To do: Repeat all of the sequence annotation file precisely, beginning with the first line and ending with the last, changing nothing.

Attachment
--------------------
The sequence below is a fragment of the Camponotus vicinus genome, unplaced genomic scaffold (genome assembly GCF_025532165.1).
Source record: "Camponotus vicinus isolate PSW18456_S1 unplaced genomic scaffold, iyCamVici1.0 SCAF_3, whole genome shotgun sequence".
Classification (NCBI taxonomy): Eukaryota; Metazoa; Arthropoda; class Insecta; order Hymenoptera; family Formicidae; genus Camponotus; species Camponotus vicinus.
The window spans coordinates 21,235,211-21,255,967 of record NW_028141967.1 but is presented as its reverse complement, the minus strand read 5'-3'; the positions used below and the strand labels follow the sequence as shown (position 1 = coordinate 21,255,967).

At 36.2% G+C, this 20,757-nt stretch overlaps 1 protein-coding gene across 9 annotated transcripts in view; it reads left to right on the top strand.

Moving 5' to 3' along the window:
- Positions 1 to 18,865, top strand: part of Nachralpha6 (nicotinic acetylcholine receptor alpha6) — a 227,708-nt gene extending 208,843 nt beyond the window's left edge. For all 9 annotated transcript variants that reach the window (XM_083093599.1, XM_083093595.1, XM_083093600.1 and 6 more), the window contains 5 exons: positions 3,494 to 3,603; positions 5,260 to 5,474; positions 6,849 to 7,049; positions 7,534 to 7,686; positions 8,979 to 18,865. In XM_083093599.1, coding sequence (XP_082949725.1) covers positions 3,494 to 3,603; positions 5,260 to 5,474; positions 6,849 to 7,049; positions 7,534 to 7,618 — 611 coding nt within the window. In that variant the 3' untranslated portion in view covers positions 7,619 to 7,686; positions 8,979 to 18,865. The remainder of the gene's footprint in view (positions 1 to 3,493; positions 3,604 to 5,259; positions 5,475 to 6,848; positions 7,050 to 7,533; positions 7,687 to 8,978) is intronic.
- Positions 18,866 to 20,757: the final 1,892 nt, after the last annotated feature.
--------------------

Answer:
The sequence below is a fragment of the Camponotus vicinus genome, unplaced genomic scaffold (genome assembly GCF_025532165.1).
Source record: "Camponotus vicinus isolate PSW18456_S1 unplaced genomic scaffold, iyCamVici1.0 SCAF_3, whole genome shotgun sequence".
Classification (NCBI taxonomy): Eukaryota; Metazoa; Arthropoda; class Insecta; order Hymenoptera; family Formicidae; genus Camponotus; species Camponotus vicinus.
The window spans coordinates 21,235,211-21,255,967 of record NW_028141967.1 but is presented as its reverse complement, the minus strand read 5'-3'; the positions used below and the strand labels follow the sequence as shown (position 1 = coordinate 21,255,967).

At 36.2% G+C, this 20,757-nt stretch overlaps 1 protein-coding gene across 9 annotated transcripts in view; it reads left to right on the top strand.

Moving 5' to 3' along the window:
- Positions 1 to 18,865, top strand: part of Nachralpha6 (nicotinic acetylcholine receptor alpha6) — a 227,708-nt gene extending 208,843 nt beyond the window's left edge. For all 9 annotated transcript variants that reach the window (XM_083093599.1, XM_083093595.1, XM_083093600.1 and 6 more), the window contains 5 exons: positions 3,494 to 3,603; positions 5,260 to 5,474; positions 6,849 to 7,049; positions 7,534 to 7,686; positions 8,979 to 18,865. In XM_083093599.1, coding sequence (XP_082949725.1) covers positions 3,494 to 3,603; positions 5,260 to 5,474; positions 6,849 to 7,049; positions 7,534 to 7,618 — 611 coding nt within the window. In that variant the 3' untranslated portion in view covers positions 7,619 to 7,686; positions 8,979 to 18,865. The remainder of the gene's footprint in view (positions 1 to 3,493; positions 3,604 to 5,259; positions 5,475 to 6,848; positions 7,050 to 7,533; positions 7,687 to 8,978) is intronic.
- Positions 18,866 to 20,757: the final 1,892 nt, after the last annotated feature.